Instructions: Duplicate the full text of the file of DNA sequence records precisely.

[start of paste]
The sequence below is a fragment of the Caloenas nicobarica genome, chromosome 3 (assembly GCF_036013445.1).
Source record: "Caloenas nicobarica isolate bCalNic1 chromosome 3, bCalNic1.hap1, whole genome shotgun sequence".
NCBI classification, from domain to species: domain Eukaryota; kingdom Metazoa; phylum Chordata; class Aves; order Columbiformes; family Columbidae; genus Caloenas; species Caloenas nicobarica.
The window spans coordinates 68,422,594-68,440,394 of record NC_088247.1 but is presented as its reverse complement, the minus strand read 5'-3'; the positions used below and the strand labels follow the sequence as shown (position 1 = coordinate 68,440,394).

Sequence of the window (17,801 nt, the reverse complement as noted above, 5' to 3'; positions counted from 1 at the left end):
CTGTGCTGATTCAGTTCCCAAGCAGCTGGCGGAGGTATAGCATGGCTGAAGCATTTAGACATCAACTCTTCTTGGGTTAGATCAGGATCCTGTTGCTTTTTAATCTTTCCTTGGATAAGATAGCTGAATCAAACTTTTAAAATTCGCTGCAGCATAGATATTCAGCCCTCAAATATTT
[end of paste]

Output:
The sequence below is a fragment of the Caloenas nicobarica genome, chromosome 3 (assembly GCF_036013445.1).
Source record: "Caloenas nicobarica isolate bCalNic1 chromosome 3, bCalNic1.hap1, whole genome shotgun sequence".
NCBI classification, from domain to species: domain Eukaryota; kingdom Metazoa; phylum Chordata; class Aves; order Columbiformes; family Columbidae; genus Caloenas; species Caloenas nicobarica.
The window spans coordinates 68,422,594-68,440,394 of record NC_088247.1 but is presented as its reverse complement, the minus strand read 5'-3'; the positions used below and the strand labels follow the sequence as shown (position 1 = coordinate 68,440,394).

Sequence of the window (17,801 nt, the reverse complement as noted above, 5' to 3'; positions counted from 1 at the left end):
CTGTGCTGATTCAGTTCCCAAGCAGCTGGCGGAGGTATAGCATGGCTGAAGCATTTAGACATCAACTCTTCTTGGGTTAGATCAGGATCCTGTTGCTTTTTAATCTTTCCTTGGATAAGATAGCTGAATCAAACTTTTAAAATTCGCTGCAGCATAGATATTCAGCCCTCAAATATTT